Q. Right. You hadn't even seen him yet; right?

A. No. My concern was just that the schedule, according to other tours that I've been on, that it's difficult, and

he needed, you know, recuperate

more recuperation than what I saw on the original web site. I didn't

there's

no way I would have said "dangerous" or "impractical" or

I mean, "dangerous"? No. I didn't say

I didn't use

those words, sir.

Q. So this is not correct?

 

A. Not how

I mean, the concept that I did call and express my concern and think that Michael

wasn't the

best schedule for Michael to be able to maintain to do 50 shows. But not "dangerous" and "impractical" and "a

consideration to Michael's health and ability to perform." I had no concept of Michael's ability at this time, so I

wouldn't have said that.

Q. OK. And it then goes on to say: "in the past (10 to 12 years ago) Karen would often speak on his behalf

with regard to these kinds of issues."

A.

I don't know what he's referring to there.

Q.

You don't?

A.

I mean, I was always protective of Michael and his well-being. And in the past 10 or 12 years ago, I would

speak on his behalf with regards to these kinds of issues. I really don't know what he's referring to exactly, but I

was always concerned with Michael's well-being. And when it was

something that could help Michael, I did speak out. But what exactly they're referring to here, I do not know.

when I saw that there may be a problem or

Q.

OK. You do recall our talking last time, right, about your being asked to not continue on the "history"

tour?

A.

Say that

just restate the question.

Q.

Absolutely. You remember our talking last time

A.

Uh-huh.

Q.

about you being asked to not continue on with the "history" tour?

A.

Correct.

Q.

And didn't we talk about the idea that some believed it was because of your speaking out on his behalf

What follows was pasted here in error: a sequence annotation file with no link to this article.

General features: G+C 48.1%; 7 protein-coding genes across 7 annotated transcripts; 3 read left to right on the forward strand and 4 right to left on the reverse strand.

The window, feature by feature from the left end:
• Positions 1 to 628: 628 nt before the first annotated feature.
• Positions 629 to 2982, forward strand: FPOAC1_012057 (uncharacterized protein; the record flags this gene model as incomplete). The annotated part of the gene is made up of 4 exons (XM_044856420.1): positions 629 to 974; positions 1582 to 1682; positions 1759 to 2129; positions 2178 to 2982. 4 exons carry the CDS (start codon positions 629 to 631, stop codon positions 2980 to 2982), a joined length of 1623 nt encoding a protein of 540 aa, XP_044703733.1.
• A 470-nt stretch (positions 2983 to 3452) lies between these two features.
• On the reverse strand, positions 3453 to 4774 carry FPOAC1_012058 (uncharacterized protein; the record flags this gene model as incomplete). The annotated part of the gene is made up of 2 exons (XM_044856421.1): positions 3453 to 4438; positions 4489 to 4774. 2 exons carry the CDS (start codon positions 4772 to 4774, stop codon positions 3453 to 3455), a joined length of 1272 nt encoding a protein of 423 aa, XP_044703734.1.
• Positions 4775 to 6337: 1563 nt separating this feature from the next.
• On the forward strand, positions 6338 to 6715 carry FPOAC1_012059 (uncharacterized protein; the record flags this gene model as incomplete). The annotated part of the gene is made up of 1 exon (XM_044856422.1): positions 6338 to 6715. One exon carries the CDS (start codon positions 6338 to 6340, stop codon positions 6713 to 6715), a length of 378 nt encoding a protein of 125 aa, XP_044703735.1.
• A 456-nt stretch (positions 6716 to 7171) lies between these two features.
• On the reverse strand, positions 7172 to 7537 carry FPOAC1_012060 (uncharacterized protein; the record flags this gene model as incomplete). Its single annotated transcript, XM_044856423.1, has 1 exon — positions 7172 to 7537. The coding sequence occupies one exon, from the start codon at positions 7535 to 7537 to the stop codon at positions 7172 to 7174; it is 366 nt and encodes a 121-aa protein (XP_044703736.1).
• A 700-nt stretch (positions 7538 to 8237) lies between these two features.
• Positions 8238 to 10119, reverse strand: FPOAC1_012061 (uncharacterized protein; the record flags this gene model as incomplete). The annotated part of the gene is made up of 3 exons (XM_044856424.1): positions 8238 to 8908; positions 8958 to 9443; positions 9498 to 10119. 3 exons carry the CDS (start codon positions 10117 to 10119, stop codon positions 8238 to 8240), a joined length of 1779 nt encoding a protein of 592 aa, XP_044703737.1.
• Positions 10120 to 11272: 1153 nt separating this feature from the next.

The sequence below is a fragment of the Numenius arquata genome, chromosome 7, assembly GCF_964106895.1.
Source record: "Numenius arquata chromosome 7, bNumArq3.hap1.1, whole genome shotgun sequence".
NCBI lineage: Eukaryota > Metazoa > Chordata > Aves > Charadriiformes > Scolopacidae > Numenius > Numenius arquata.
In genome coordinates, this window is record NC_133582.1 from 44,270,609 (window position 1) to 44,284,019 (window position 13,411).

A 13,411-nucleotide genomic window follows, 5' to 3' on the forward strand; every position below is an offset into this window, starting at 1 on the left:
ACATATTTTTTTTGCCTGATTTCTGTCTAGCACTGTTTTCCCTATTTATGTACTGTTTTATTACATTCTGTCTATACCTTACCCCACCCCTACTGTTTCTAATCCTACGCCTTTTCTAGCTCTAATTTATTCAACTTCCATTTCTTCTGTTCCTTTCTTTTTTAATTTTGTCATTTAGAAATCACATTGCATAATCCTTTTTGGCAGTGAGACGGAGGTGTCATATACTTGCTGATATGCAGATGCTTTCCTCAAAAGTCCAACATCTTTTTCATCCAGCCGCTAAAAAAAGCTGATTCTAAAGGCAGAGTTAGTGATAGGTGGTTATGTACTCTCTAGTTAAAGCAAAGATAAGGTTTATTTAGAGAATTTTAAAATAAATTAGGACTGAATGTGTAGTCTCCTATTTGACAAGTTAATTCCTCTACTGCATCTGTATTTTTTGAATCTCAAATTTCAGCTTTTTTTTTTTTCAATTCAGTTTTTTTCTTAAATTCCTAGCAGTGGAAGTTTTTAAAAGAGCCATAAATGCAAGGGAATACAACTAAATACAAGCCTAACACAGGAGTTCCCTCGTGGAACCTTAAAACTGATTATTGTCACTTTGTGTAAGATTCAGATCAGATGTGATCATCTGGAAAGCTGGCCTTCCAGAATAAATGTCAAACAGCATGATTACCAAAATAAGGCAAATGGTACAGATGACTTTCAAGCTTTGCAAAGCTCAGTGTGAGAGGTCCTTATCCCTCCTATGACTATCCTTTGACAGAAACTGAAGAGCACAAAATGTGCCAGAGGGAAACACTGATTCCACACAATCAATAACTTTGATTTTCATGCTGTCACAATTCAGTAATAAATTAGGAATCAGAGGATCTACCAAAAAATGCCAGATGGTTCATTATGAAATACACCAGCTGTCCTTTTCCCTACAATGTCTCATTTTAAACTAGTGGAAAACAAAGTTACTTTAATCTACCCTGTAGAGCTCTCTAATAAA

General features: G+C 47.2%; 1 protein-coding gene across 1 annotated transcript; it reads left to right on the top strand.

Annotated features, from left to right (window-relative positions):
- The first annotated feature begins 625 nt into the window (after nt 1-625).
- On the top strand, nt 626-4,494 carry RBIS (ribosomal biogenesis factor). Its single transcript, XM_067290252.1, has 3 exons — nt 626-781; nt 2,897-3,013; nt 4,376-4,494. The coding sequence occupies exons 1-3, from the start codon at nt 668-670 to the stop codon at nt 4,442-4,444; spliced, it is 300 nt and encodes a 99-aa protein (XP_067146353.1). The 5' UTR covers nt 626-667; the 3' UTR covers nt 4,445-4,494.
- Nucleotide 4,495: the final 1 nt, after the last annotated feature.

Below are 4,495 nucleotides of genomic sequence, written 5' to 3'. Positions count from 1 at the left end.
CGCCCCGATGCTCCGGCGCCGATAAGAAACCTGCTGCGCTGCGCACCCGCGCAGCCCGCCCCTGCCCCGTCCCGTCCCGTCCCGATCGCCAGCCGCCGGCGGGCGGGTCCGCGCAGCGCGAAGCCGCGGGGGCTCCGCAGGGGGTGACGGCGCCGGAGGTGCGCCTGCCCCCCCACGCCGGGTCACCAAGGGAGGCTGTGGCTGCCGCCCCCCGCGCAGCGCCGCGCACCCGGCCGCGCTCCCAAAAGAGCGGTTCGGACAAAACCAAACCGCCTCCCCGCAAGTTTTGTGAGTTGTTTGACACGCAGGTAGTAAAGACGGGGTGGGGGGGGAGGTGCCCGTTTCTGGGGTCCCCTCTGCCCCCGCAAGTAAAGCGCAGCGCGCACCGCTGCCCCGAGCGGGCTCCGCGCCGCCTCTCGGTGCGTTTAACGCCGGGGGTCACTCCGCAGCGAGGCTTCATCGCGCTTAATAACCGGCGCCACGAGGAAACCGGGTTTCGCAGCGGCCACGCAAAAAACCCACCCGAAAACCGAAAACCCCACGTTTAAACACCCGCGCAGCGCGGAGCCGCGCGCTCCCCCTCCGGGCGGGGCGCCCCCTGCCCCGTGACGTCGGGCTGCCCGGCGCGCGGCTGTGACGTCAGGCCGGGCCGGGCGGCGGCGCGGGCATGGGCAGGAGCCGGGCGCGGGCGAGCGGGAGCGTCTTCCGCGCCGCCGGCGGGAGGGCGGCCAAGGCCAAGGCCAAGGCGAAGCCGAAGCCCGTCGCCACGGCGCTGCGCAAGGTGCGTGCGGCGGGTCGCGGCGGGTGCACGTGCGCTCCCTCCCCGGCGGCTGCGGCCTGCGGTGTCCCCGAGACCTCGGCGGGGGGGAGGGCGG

with regards to these kinds of issues?

A.

What's the last part of the question?

Q.

Wasn't it

did we not discuss

A.

Uh-huh.

Q.

the idea some thought it was better for you not to continue at that time because of this very fact; that you

would speak out on his behalf with regard to these kinds of issues?

A.

I had no knowledge of why they didn't bring me along.

Q.

But you did have a conversation with Mr. Ortega at this time; correct?

A.

Yes.

Q.

And it was a concern about the schedule?

A.

Correct.

Q.

And you indicated a moment ago that you also reached out to Mr. Jackson

A.

I did.

Q.

about this? Why did you reach out to Mr. Jackson about this?

A.

Because I think that he didn't know how the schedule was; that I said it would be really smart

that he

should go and look at the schedule and see, you know, how it's scheduled. And if

he was feeling uncomfortable about it, he should say something about it.

how he feels about it, and if

Q.

OK.

A.

And his response was, "that's funny. My mother said the same thing."

Q.

Now

A.

But he had not, I think, seen the structure.

Q.

So you think that at this point in time in March, that Mr. Jackson was unaware of what his schedule might

be in London?

A. Well, I don't

how it was structured; that he just had to do 50 dates. And I don't think he was

when I told him that, "have you seen the schedule? You should see it." and he goes, "no, I haven't." I just

wanted him to make sure that he knew how it was scheduled, to see if he was comfortable with it. And he said

his response was, "my mother told me the same thing." so

by the conversation I had with him, he didn't seem like he knew, like, how many days, and

he didn't seem to be aware

Q. Is it true that you reached out to Mr. Jackson because you believed that he was the one who was

responsible for having to do the shows?

A. Huh?

Q.

Just what I said.

A.

What? Did I reach out to Michael?

Q.

Mr. Jackson, uh-huh.

A.

Because he was the main performer, sir.

Q.

Uh-huh. And he would also be the one responsible if he couldn't do the shows; correct?

A.

Correct. It would be his responsibility, sir.

Q.

And isn't that the reason you reached out to him, because you knew it would be him who was responsible

if he couldn't do the shows?

A.

Say that one more time. Would it

Q.

Did you reach out to him because you believed he was the person who was going to be responsible if he

couldn't do these shows?

A.

It would come down on him, sir, because he was the star.

Q.

I understand that. My question is: is that the reason you reached out to him?